Kim Jong-il (Kim Jong Un's father, birth name Yuri Irsenovich Kim  (1941 – 2011) was the Supreme Leader of Democratic People's Republic of Korea (North Korea) from the time of his father's death in 1994 until his own death in 2011. He was the son of Kim Il-Sŏng. Official North Korean propaganda said that Jong-il was born on Mount Paektu (a holy mountain in Korea); but most historians think that he was born near Chabarowsk in the Soviet Union. Inside North Korea, it was the law that no one could try to replace Jong-il as leader of the country. He was sometimes referred to as the "Dear Leader", but this was not an official title. His official title was "Chairman of the National Defense Commission of North Korea", "Supreme Commander of the Korean People's Army" and "General Secretary of the Workers' Party of Korea". Many people in North Korea were imprisoned or killed for speaking out against the Kim regime. Almost everyone in North Korea wore a small pin with a picture of Kim Jŏng-Il or Kim Il-Sŏng on it.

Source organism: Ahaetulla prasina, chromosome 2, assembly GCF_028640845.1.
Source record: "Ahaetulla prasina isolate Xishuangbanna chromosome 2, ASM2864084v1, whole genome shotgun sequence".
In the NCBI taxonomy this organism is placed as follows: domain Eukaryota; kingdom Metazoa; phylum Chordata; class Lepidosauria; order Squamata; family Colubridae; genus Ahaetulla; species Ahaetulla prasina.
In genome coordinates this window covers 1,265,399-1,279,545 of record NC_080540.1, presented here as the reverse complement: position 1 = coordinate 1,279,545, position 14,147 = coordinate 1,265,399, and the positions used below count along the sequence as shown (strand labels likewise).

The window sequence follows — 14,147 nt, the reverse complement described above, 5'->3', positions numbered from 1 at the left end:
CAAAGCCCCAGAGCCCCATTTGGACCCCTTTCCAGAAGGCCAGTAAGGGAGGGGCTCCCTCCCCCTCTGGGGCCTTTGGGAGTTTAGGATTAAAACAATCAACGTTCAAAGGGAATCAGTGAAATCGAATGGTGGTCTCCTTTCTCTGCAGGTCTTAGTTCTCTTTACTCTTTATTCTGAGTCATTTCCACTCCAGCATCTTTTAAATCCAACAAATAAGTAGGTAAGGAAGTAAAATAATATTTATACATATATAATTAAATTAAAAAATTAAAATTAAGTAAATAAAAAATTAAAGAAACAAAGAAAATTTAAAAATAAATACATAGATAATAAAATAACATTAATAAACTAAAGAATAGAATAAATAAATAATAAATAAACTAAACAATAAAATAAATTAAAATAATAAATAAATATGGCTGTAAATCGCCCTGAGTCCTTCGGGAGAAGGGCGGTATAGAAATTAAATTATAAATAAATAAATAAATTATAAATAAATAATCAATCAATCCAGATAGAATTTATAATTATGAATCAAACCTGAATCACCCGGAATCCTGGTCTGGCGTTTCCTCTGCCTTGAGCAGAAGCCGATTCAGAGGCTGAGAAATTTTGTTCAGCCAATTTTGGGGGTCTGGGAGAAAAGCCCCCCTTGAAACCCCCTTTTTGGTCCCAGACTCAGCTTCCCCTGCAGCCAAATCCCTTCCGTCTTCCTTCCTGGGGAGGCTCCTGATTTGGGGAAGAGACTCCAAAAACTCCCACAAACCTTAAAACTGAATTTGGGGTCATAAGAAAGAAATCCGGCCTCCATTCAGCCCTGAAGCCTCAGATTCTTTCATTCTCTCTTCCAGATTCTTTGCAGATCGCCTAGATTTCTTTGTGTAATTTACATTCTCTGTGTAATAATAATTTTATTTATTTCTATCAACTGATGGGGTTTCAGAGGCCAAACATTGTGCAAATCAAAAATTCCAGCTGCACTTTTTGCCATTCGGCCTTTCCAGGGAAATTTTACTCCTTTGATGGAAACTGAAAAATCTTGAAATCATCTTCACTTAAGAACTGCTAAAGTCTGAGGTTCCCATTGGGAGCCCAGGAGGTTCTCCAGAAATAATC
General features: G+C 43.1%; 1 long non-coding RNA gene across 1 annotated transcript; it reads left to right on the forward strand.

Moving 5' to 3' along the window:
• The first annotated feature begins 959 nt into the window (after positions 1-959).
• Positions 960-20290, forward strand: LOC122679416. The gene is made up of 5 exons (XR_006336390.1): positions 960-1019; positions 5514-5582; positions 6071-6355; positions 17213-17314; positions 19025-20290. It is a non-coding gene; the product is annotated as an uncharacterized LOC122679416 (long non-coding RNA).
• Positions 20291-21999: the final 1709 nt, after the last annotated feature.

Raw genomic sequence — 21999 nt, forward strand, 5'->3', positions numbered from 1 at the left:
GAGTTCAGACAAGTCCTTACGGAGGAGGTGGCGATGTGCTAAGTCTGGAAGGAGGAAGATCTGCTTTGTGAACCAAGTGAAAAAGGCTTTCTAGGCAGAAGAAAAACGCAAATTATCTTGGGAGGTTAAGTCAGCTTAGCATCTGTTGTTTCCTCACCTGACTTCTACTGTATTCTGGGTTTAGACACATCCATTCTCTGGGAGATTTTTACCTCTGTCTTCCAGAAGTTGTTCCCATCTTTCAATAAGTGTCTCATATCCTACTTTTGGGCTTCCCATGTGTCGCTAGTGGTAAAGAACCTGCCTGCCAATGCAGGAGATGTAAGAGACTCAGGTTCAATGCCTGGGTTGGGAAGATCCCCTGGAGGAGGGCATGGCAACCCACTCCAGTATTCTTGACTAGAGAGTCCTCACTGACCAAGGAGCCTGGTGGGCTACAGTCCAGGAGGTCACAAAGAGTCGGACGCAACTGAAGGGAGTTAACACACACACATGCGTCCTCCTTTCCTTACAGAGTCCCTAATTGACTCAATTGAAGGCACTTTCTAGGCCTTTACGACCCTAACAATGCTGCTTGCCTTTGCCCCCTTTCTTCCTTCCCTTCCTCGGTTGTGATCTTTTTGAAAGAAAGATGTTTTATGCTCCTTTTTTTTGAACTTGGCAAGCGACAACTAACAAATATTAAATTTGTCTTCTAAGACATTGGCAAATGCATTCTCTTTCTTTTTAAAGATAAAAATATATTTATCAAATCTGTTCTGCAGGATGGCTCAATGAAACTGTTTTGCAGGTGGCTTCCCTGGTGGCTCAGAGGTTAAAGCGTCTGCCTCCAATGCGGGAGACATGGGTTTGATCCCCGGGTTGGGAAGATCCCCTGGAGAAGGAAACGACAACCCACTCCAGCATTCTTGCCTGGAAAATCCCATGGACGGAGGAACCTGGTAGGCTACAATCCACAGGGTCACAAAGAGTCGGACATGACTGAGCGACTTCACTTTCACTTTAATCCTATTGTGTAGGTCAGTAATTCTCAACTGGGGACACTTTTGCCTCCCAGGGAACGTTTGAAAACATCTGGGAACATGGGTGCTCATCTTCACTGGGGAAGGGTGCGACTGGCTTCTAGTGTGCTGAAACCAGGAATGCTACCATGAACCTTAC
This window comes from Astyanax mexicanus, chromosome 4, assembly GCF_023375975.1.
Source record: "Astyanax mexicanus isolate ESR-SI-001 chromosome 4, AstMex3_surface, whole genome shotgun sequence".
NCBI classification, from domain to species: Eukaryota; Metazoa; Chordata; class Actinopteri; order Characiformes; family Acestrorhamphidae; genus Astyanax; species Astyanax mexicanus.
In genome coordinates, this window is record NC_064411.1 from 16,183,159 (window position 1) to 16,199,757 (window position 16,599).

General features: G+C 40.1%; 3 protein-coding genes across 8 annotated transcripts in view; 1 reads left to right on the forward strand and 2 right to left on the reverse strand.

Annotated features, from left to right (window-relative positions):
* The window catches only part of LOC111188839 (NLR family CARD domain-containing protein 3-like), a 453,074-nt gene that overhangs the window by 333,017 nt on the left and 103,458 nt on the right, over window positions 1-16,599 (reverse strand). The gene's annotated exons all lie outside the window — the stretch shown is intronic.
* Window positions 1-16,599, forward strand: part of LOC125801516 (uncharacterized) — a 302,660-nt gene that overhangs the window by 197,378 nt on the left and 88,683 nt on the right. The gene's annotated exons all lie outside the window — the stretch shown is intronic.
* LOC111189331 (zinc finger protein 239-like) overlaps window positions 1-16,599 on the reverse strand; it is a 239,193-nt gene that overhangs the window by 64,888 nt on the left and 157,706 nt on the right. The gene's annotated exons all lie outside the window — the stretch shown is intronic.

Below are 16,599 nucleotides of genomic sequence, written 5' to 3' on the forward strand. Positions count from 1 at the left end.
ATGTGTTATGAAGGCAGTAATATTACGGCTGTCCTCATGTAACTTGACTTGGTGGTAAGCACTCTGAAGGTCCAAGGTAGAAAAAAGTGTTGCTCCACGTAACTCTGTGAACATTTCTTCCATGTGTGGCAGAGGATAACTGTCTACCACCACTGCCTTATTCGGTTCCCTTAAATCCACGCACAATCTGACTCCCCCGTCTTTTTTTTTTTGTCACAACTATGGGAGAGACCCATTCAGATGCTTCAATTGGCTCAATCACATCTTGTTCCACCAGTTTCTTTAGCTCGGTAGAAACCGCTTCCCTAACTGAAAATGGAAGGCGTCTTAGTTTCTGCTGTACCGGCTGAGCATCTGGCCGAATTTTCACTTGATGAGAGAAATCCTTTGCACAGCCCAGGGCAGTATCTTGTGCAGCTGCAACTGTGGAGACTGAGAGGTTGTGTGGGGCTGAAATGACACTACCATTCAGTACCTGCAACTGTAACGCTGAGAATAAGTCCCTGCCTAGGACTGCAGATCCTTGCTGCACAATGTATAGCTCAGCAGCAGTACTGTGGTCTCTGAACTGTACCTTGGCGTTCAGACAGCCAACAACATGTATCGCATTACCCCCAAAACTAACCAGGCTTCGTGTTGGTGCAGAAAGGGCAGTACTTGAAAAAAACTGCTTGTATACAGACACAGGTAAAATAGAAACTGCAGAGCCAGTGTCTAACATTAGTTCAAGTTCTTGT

Kim Il-sung's proposal for the Democratic Federal Republic of Goryeo that would join North and South. In 2001, the population was reminded of the 4th anniversary of Kim Jong-il's election to General Secretary of the WPK along with praise for his Military First Policy. To make clear who was to revere, an article on the "Revolutionary Spirit of Soldiers" appeared on Oct. 9th, providing contrast to praise for the "invincible" Party the following day. This clearly was the time of Seongun, the recipe for overcoming the "arduous march". In 2002, the decisive role of ideology was emphasized. The Party was lauded as the guide of the Korean people, with heavy emphasis on its economic achievements. And a few days after Assistant Secretary of State James Kelly's visit to Pyongyang and just before his statement that marked the beginning of the second nuclear crisis, an article describing the Party's rosy future made clear that military affairs had to be placed above all else. Again, the People's Army was stressed as the core and main force of the Party. In 2004, no mention was made of Kim Jong-il's anniversary as General Secretary. Instead, the spirit of self-reliance was put forward as the central theme, making clear that refusal to bow to any outside pressure including sanctions was the sure path to victory in all fields. In 2005, the Rodong Sinmun went one step further, arguing that the Party had made great contributions beyond its own country, to the global cause of human independence by putting forward Seongun. On its 60th anniversary in 2006, the Party was again presented as the "great mother" of its children, the people. The word Seongun did not appear this time. It was, however, back one year later, when it was declared that in this Seongun era, it was the consistent policy of the Party to "remold man". A ground-breaking ceremony was held for a monument for "Protectors of Arts for the Century", identified as Kim Il-sung and Kim Jong-il. On Oct. 8th, the "40-odd year history" of Kim Jong-il's leadership of the Party was celebrated in an editorial, partly explaining why his election to Secretary General had not been mentioned anymore, but also leaving readers to wonder how it was possible to claim four decades of Party leadership (the term "party center" or dangjungang, understood as an euphemism for Kim Jong-il, had emerged only in the 1970s). Seongun was not mentioned; the next day, however, Rodong Sinmun reported the country's first nuclear test, which was followed by a new year's editorial in January 2007 that emphasized economic construction now that the defense issue had been settled by becoming a nuclear power.In October 2007, an article praised the People's Army, recalling a banquet speech of Kim Il-sung as far back as 1947 as if there were no more appropriate reason but omitting Seongun. The Army was displayed as a loyal instrument with duties assigned by "the Party, the leader, the country, and the people" (in that order). Note that the Party comes first, even before the leader, and that there was no description of the military as the core or main force of the Party. On Oct. 9th, an article summarized the history of the Party and reminded North Koreans that it was Kim Il-sung's Party; in other words, disloyalty to the Party would mean disloyalty to Kim Il-sung. The single-minded unity of party, leader and people was called for. This could be the year of the long-awaited 7th Party Congress, 32 years after the 6th in 1980, though events could also force an acceleration of the pace. Recall that this congress served the purpose of officially introducing Kim Jong-il as the next leader. This time, we could see the Party taking over the role of a church, safeguarding ideology and the leadership of the two "Eternal" leaders, forming or organizing the collective leadership that seems to be the only logical step, and appointing a leader who will not be Great but visible. The recent homage to the Party's monument could be the first step in the process of announcing this solution; the next Great Leader of North Korea could be Mother Party.North Korea is an international problem with no good solution. Eventually the North as we know it will disappear. Until then the country will pose a difficult challenge for all of its neighbors, including the PRC. The North Korean nuclear crisis has been brewing for a generation. Perhaps most important, the North Korean regime is brutal in its use of force. Dissent is detected through an elaborate network of informants working for multiple internal security agencies. People accused of relatively minor offenses undergo "reeducation"; those accused of more serious transgressions are either immediately executed or interred in miserable political prison camps. Even more daunting, according to the "three generations" policy, the regime punishes not only the individual responsible for the transgressions but his or her whole family.